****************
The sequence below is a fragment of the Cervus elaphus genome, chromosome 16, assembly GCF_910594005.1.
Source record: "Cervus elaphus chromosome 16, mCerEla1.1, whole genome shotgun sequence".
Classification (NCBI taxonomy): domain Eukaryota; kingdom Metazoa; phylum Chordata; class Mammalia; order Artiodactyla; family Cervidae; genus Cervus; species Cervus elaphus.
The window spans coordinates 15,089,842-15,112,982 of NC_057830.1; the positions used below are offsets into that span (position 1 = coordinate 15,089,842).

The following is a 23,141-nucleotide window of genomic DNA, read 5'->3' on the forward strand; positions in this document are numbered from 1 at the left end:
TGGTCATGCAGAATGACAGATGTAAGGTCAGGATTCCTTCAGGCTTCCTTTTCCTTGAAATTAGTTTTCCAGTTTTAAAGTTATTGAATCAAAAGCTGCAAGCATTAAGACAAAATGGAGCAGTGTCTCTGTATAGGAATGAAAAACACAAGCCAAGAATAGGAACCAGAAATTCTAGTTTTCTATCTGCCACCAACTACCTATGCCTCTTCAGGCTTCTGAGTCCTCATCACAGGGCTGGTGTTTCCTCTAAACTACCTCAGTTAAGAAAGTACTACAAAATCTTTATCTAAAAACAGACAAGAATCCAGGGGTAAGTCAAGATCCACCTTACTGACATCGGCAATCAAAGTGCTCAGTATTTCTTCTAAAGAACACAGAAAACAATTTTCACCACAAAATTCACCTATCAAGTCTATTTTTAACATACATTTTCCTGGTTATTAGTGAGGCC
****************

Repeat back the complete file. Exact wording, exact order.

The sequence below is a fragment of the Cervus elaphus genome, chromosome 16, assembly GCF_910594005.1.
Source record: "Cervus elaphus chromosome 16, mCerEla1.1, whole genome shotgun sequence".
Classification (NCBI taxonomy): domain Eukaryota; kingdom Metazoa; phylum Chordata; class Mammalia; order Artiodactyla; family Cervidae; genus Cervus; species Cervus elaphus.
The window spans coordinates 15,089,842-15,112,982 of NC_057830.1; the positions used below are offsets into that span (position 1 = coordinate 15,089,842).

The following is a 23,141-nucleotide window of genomic DNA, read 5'->3' on the forward strand; positions in this document are numbered from 1 at the left end:
TGGTCATGCAGAATGACAGATGTAAGGTCAGGATTCCTTCAGGCTTCCTTTTCCTTGAAATTAGTTTTCCAGTTTTAAAGTTATTGAATCAAAAGCTGCAAGCATTAAGACAAAATGGAGCAGTGTCTCTGTATAGGAATGAAAAACACAAGCCAAGAATAGGAACCAGAAATTCTAGTTTTCTATCTGCCACCAACTACCTATGCCTCTTCAGGCTTCTGAGTCCTCATCACAGGGCTGGTGTTTCCTCTAAACTACCTCAGTTAAGAAAGTACTACAAAATCTTTATCTAAAAACAGACAAGAATCCAGGGGTAAGTCAAGATCCACCTTACTGACATCGGCAATCAAAGTGCTCAGTATTTCTTCTAAAGAACACAGAAAACAATTTTCACCACAAAATTCACCTATCAAGTCTATTTTTAACATACATTTTCCTGGTTATTAGTGAGGCC